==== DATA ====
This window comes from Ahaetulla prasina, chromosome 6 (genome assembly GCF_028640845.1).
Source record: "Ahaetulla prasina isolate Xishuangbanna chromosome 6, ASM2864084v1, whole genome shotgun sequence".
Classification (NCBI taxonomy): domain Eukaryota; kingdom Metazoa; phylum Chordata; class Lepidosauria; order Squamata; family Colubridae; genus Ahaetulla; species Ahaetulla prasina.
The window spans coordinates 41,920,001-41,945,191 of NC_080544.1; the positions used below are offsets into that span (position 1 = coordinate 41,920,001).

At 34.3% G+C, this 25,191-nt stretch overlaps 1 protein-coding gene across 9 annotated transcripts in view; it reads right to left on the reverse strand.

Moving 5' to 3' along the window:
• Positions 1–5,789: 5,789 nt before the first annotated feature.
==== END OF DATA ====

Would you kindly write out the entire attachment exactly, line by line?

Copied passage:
This window comes from Ahaetulla prasina, chromosome 6 (genome assembly GCF_028640845.1).
Source record: "Ahaetulla prasina isolate Xishuangbanna chromosome 6, ASM2864084v1, whole genome shotgun sequence".
Classification (NCBI taxonomy): domain Eukaryota; kingdom Metazoa; phylum Chordata; class Lepidosauria; order Squamata; family Colubridae; genus Ahaetulla; species Ahaetulla prasina.
The window spans coordinates 41,920,001-41,945,191 of NC_080544.1; the positions used below are offsets into that span (position 1 = coordinate 41,920,001).

At 34.3% G+C, this 25,191-nt stretch overlaps 1 protein-coding gene across 9 annotated transcripts in view; it reads right to left on the reverse strand.

Moving 5' to 3' along the window:
• Positions 1–5,789: 5,789 nt before the first annotated feature.